Miniature and Very Small Hostas

Miniature or Very Small?

Most hosta collectors think of a miniature hosta as one which grows no more than about 15-18cm (6-7”) in height. However, the American Hosta which sets the international standards for hostas now defines a miniature as one which has a mature leaf area of less than 6 sq.” (15 sq. cm). This means that some varieties with long narrow leaves with a width of 15 sq. cm. or less, are designated as minis even though their mature height may be up to 30cm (12”), for example H. ‘Stiletto’ and H. Hacksaw’.

Growing Miniature Hostas

Most miniature Hostas are trouble free and, like their larger relatives, are easy to grow.
Miniature hostas look great planted together in bowls or troughs, separately in pots, or in gravel beds. Some of the more vigorous varieties also look good as edging plants or on rockeries, but since they do not spread rapidly make sure they can’t easily be smothered by faster growing and spreading plants.

Always buy minis from a specialist supplier who will tell you if a variety needs special care. (Ask if they don’t tell you)! If you buy a ‘difficult’ mini, buy early in the season, to give it a full season’s growth before winter. The secret of growing miniature hostas well is to make sure they have very good drainage. Miniatures need a lot of air around their roots and hate sitting in water-logged compost over winter when wetness combined with a hard freeze can cause root rot. Since miniature and very small hostas often have fine and shallow roots, you also need to make sure they do not dry out during the growing season.

Miniatures like a light, well-aerated growing medium so to a general multi-purpose compost you will need to add about 40% horticultural grit, sharp sand or Vermiculite.

When you buy a miniature hosta by mail-order either bare-root or in compost, you will sometimes find little plantlets fall away from around the main stem when you plant them. Don’t be tempted to plant these separately. They are likely to die.

Miniature Hostas in Troughs and Bowls

The natural spread of miniature hostas varies, but given enough root-room and good growing conditions but in the open ground most will reach a diameter of 30cm or more, (12”+) when mature, far too big for most bowls and troughs. The good news is that miniature and very small hostas may take 3-4 years to reach this stage so even vigorous minis can be displayed together for at least two years before they need dividing. If planting in a trough or bowl, a. 4-5” depth of compost will ensure that your miniatures will grow well but not over-size. Also make sure it has plenty of drainage holes. You may have to drill some more.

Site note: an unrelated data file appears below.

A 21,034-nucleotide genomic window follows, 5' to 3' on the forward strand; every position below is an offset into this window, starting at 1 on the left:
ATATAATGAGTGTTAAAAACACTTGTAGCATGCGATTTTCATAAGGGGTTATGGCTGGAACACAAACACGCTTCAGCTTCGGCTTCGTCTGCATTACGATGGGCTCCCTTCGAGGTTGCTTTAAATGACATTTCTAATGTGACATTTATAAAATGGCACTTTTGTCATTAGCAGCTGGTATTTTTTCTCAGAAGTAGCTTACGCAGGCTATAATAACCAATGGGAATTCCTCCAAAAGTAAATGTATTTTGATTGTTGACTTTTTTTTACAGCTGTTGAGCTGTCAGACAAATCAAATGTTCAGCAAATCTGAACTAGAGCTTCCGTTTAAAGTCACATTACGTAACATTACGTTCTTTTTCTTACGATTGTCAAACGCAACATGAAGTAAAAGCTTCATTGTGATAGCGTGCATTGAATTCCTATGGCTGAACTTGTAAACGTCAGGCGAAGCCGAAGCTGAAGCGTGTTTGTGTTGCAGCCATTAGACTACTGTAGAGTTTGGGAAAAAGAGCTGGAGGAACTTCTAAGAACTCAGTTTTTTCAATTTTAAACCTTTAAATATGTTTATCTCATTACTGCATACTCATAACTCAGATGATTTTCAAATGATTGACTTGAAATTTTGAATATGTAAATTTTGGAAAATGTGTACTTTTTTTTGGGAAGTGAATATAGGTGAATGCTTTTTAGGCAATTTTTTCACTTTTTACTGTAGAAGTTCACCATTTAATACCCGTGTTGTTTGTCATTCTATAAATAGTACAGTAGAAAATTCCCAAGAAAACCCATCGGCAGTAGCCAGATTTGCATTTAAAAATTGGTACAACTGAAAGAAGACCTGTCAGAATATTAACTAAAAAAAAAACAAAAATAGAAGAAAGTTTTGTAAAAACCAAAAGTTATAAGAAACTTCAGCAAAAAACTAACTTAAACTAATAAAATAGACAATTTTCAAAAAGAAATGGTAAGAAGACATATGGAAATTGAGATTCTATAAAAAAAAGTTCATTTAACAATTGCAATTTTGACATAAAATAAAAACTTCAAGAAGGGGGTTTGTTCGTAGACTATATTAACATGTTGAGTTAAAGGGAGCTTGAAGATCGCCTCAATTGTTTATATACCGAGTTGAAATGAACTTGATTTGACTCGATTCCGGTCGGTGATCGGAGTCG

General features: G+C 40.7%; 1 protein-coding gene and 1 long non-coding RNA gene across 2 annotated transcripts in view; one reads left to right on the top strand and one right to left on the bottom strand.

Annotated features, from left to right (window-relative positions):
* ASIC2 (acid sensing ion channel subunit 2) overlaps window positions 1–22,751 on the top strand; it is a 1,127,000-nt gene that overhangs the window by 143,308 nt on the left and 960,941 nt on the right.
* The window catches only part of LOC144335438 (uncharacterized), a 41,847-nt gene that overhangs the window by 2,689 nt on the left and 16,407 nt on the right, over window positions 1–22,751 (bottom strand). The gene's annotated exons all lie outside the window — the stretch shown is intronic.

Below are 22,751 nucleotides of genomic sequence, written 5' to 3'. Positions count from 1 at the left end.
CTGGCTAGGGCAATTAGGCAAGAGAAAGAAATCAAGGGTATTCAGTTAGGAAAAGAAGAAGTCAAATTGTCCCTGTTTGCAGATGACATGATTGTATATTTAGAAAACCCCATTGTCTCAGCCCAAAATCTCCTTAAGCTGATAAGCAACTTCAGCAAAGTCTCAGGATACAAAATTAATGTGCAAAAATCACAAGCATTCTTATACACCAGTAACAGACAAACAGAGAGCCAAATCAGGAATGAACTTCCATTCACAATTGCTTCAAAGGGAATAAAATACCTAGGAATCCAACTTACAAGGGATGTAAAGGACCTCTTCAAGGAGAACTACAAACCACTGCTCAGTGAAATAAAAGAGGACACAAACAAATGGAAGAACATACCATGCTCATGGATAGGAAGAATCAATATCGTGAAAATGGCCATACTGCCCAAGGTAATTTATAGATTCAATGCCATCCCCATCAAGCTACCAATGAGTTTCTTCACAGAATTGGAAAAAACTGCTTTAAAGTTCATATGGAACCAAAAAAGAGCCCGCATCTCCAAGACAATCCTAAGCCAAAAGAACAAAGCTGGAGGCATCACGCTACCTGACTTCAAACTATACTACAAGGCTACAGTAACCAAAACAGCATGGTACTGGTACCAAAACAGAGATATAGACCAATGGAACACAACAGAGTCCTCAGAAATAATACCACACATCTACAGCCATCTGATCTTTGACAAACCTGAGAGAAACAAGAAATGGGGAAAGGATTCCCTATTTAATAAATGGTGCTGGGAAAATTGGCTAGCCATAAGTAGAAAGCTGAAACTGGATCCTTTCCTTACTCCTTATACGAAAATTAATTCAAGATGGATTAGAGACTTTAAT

If you are determined that you want the tiniest minis possible for a small trough or bowl, it is sometimes a mistake to choose those that seem to have the smallest mature height and leaf size. Often the smallest minis are those most difficult to grow well. These are the varieties that need to develop the largest root ball possible to thrive. In a trough or bowl with restricted root-room and competition from other minis they may struggle. Minis with a large amount of white in their leaves also fall into this category: e.g. H. Lakeside Elfin Fire, H. Pandora’s Box.

So, for the smallest mature plants, it is better to select a vigorous mini or very small hosta that will still grow well, even if its root ball is very restricted. Some miniature and very small hostas make wonderful accent plants for bonsai or look good by themselves in the smallest bonsai or accent pots. When planting in a very small pot, regular watering is important. After a year or two the plant may push itself out of the compost. In this case, root prune and re-plant as you would a bonsai tree.